By Ryan Hannegan
A beast that rears its ugly head at the sight of a deadline. The little voice in our heads that says there’s plenty of time later. The urge to choose an all nighter to write a paper instead of finish it in over a full semester.
It’s called procrastination, and for many, it comes with more than just sleepless nights clinching a coffee cup at the library.
At one time or another, most people have been guilty of putting off some task they know they need to take care of but cannot get motivated to begin.
While they might all be familiar with procrastination, many of them do not really know why they do it.
College students have varying opinions on whether waiting until the last minute affects quality of work. Some think it hurts studying and remembering information for a test.
“By doing something over time, you encounter information multiple times which helps you remember it better,” said Houston junior Andrew Kliphon. “If you procrastinate you only look at something once and don’t remember it as well.”
Others see it as inspiration to get things done and completed before it’s too late.
“It motivates and forces me to learn the subject,” said Richardson sophomore Julio Pineda. “I may not comprehend everything, but I gain a general knowledge about the subject.”
Some students view procrastination as a helpful tool when studying.
“It allows me to keep my mind clear of stress in the weeks prior, which allows me to have a healthy sleep schedule and have an overall healthy body come crunch time,” said Bozeman, Mont., junior Matt Naden.
Scientists and researchers have created numerous studies to attempt to understand exactly why procrastination takes place, many studies with intriguing and sometimes surprising results.
Researchers at Ohio State University gave a survey in 2002 to 116 students where they answered questions that, when calculated by researchers, rated them as high, moderate or low procrastinators.
They found that the worst procrastinators had significantly lower grades in a college course with several deadlines than did those ranked as low or moderate-level procrastinators.
The worst procrastinators were also more likely than others to use rationalizations such as “I work best under pressure” to justify their behavior in school.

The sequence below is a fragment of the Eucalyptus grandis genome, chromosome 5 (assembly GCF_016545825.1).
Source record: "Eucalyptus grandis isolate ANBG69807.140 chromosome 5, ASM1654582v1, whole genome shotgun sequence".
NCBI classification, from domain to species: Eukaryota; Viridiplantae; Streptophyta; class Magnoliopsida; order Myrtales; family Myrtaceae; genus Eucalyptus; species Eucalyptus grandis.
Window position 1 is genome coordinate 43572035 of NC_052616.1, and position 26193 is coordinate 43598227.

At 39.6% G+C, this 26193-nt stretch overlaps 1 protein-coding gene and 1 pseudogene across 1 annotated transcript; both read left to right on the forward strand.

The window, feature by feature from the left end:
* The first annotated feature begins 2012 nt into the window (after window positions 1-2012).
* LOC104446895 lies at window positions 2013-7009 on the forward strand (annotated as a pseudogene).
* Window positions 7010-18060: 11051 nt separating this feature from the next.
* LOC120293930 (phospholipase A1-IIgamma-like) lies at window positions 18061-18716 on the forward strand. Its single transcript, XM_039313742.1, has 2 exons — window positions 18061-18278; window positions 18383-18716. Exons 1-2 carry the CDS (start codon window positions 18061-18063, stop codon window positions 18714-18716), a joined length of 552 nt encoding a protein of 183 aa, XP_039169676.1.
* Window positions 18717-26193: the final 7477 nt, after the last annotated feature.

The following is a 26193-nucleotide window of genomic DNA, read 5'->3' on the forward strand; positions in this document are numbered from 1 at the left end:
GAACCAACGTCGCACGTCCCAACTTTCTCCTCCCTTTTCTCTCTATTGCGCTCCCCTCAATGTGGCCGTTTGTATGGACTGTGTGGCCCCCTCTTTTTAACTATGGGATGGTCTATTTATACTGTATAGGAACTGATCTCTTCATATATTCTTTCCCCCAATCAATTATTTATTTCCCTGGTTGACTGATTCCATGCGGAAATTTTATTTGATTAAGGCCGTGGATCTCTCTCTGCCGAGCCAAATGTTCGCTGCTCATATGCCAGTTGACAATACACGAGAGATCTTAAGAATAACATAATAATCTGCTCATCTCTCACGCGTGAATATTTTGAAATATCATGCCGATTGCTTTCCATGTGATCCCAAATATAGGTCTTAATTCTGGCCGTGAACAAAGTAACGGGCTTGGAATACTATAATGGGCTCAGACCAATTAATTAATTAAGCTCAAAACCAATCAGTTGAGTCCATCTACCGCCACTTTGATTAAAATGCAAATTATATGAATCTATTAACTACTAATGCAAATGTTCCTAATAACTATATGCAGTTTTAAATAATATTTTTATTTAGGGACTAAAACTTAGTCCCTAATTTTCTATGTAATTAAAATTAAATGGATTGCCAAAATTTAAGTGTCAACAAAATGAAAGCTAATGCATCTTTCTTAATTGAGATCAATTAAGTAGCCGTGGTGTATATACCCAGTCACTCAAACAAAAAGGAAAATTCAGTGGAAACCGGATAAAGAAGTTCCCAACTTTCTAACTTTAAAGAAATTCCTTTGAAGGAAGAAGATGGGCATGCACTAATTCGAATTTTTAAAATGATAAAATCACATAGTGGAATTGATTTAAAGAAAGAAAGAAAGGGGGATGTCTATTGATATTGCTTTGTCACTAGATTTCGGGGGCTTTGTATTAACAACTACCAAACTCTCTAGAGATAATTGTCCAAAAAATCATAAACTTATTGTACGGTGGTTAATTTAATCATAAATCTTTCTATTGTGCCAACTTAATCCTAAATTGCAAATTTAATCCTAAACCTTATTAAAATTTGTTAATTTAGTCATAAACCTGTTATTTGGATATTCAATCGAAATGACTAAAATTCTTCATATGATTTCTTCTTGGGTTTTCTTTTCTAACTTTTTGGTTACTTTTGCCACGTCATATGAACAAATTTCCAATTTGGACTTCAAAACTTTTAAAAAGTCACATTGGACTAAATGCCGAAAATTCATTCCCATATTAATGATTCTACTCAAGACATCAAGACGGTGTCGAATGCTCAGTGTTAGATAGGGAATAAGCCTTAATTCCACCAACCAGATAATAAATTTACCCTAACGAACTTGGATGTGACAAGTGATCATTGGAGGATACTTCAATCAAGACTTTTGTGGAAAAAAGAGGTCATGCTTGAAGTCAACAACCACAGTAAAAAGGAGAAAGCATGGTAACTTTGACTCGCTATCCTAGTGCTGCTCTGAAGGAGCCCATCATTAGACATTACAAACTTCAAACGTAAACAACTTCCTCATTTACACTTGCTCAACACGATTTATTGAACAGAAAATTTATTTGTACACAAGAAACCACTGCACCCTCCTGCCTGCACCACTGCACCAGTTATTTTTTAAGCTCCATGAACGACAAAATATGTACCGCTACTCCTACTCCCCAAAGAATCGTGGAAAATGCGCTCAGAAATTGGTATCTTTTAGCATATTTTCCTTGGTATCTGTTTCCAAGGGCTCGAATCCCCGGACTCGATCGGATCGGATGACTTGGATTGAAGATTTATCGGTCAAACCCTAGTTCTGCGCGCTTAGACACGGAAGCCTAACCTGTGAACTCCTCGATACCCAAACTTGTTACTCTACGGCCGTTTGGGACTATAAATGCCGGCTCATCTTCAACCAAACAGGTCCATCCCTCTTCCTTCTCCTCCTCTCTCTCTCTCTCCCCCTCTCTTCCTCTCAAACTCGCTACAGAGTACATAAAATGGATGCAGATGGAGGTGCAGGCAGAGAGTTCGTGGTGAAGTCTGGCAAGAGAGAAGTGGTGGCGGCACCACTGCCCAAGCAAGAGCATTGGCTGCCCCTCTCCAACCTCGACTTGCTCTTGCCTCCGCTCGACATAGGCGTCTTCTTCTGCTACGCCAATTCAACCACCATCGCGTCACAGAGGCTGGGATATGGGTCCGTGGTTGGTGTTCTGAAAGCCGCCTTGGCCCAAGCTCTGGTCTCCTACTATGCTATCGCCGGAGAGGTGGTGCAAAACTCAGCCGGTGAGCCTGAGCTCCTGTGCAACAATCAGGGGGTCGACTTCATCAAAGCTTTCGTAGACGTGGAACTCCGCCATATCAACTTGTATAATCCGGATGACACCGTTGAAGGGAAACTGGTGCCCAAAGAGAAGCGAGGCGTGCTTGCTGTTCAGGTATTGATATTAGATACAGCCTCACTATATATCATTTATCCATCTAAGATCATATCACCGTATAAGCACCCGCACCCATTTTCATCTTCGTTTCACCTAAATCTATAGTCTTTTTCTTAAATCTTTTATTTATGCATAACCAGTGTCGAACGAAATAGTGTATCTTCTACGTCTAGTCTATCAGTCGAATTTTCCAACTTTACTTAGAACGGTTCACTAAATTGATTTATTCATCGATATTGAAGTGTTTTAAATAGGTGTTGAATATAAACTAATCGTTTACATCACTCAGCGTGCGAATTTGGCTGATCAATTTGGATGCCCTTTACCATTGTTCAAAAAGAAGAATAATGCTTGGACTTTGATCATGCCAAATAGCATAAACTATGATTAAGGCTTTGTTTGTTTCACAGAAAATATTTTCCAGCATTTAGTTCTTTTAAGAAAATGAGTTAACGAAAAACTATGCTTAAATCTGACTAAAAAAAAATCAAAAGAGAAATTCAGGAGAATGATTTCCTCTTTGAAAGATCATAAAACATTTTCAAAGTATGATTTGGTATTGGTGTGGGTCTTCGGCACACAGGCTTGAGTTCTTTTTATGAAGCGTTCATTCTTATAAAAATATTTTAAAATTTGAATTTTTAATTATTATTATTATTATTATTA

However, the lower grades received by the worst procrastinators show these rationalizations are nothing more than wishful thinking.
“The results show that procrastinators don’t work better under pressure, but it may be the only way they work,” said Ohio State University professor Bruce Tuckman who led the study. “They don’t have any idea how well they might do if they didn’t procrastinate.”
Tuckman also said how results showed low procrastinators were much less likely than moderate or high procrastinators to use rationalizations.
Tuckman said procrastinators are somewhat selective in the way they rationalize, tending to choose rationalizations that make it seem that waiting to do an assignment is a good thing for them.
The study found although procrastinators did much worse in classes with deadlines, overall, the GPA did not differ that much between low, moderate and high level procrastinators.
A 2007 study conducted at the Massachusetts Institute of Technology confirmed classes with long deadlines cause heavy procrastinators to suffer.
The study suggests in classes in which a paper is due at the end of the semester, the students earned the worst overall grades despite having a longer amount of time to work.
Most admitted to putting off the bulk of the work until the end of the semester.
The classes with the highest grades were those that required papers turned in at set intervals throughout the semester, perhaps because it helped to spread out the workload and forced students to do at least some amount of work each week.
“The key to overcoming procrastination may be to recognize the inaccuracies of the common ‘wishful thinking’ rationalizations,” Tuckman said. “There’s no way to know if you do your best work under pressure if you never try another way. If students tried to do their assignments in a more timely way, they may be surprised at the results.”